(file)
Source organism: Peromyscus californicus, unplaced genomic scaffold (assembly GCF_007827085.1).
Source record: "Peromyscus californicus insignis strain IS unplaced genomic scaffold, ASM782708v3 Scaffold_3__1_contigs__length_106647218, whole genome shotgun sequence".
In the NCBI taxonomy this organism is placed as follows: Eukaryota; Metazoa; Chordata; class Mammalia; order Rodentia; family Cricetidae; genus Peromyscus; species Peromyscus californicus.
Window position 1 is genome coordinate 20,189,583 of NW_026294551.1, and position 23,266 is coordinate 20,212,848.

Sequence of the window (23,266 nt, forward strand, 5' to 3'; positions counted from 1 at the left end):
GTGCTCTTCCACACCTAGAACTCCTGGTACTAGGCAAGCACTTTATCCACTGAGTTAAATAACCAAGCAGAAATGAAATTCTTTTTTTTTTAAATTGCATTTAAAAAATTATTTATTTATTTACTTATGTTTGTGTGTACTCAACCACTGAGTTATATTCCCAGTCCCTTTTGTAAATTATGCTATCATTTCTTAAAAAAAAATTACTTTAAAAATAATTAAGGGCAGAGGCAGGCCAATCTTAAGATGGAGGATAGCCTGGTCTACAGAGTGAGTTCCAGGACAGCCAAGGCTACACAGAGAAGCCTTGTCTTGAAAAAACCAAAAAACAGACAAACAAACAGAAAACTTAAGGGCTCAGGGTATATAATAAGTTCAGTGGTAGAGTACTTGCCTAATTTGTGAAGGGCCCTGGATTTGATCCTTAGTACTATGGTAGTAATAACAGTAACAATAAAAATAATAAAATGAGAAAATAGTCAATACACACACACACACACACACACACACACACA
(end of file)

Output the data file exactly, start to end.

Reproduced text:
Source organism: Peromyscus californicus, unplaced genomic scaffold (assembly GCF_007827085.1).
Source record: "Peromyscus californicus insignis strain IS unplaced genomic scaffold, ASM782708v3 Scaffold_3__1_contigs__length_106647218, whole genome shotgun sequence".
In the NCBI taxonomy this organism is placed as follows: Eukaryota; Metazoa; Chordata; class Mammalia; order Rodentia; family Cricetidae; genus Peromyscus; species Peromyscus californicus.
Window position 1 is genome coordinate 20,189,583 of NW_026294551.1, and position 23,266 is coordinate 20,212,848.

Sequence of the window (23,266 nt, forward strand, 5' to 3'; positions counted from 1 at the left end):
GTGCTCTTCCACACCTAGAACTCCTGGTACTAGGCAAGCACTTTATCCACTGAGTTAAATAACCAAGCAGAAATGAAATTCTTTTTTTTTTAAATTGCATTTAAAAAATTATTTATTTATTTACTTATGTTTGTGTGTACTCAACCACTGAGTTATATTCCCAGTCCCTTTTGTAAATTATGCTATCATTTCTTAAAAAAAAATTACTTTAAAAATAATTAAGGGCAGAGGCAGGCCAATCTTAAGATGGAGGATAGCCTGGTCTACAGAGTGAGTTCCAGGACAGCCAAGGCTACACAGAGAAGCCTTGTCTTGAAAAAACCAAAAAACAGACAAACAAACAGAAAACTTAAGGGCTCAGGGTATATAATAAGTTCAGTGGTAGAGTACTTGCCTAATTTGTGAAGGGCCCTGGATTTGATCCTTAGTACTATGGTAGTAATAACAGTAACAATAAAAATAATAAAATGAGAAAATAGTCAATACACACACACACACACACACACACACACACA